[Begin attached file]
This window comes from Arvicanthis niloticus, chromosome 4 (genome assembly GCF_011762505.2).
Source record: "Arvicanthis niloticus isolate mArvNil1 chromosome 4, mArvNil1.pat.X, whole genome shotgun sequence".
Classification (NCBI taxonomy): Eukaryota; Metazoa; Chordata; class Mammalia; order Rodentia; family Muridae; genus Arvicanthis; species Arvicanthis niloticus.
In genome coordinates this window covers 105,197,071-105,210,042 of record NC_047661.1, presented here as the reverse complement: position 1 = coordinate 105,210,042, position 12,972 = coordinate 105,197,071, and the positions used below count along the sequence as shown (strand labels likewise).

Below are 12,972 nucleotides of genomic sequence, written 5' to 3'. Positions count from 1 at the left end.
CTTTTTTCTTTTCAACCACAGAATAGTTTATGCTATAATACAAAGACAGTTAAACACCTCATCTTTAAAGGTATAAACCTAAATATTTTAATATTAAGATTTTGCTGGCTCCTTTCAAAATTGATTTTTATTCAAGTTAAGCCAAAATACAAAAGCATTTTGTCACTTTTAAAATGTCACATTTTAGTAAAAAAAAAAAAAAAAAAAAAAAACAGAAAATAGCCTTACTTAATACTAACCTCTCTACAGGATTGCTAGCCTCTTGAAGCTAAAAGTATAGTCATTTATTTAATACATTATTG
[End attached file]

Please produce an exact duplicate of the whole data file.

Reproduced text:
This window comes from Arvicanthis niloticus, chromosome 4 (genome assembly GCF_011762505.2).
Source record: "Arvicanthis niloticus isolate mArvNil1 chromosome 4, mArvNil1.pat.X, whole genome shotgun sequence".
Classification (NCBI taxonomy): Eukaryota; Metazoa; Chordata; class Mammalia; order Rodentia; family Muridae; genus Arvicanthis; species Arvicanthis niloticus.
In genome coordinates this window covers 105,197,071-105,210,042 of record NC_047661.1, presented here as the reverse complement: position 1 = coordinate 105,210,042, position 12,972 = coordinate 105,197,071, and the positions used below count along the sequence as shown (strand labels likewise).

Below are 12,972 nucleotides of genomic sequence, written 5' to 3'. Positions count from 1 at the left end.
CTTTTTTCTTTTCAACCACAGAATAGTTTATGCTATAATACAAAGACAGTTAAACACCTCATCTTTAAAGGTATAAACCTAAATATTTTAATATTAAGATTTTGCTGGCTCCTTTCAAAATTGATTTTTATTCAAGTTAAGCCAAAATACAAAAGCATTTTGTCACTTTTAAAATGTCACATTTTAGTAAAAAAAAAAAAAAAAAAAAAAAACAGAAAATAGCCTTACTTAATACTAACCTCTCTACAGGATTGCTAGCCTCTTGAAGCTAAAAGTATAGTCATTTATTTAATACATTATTG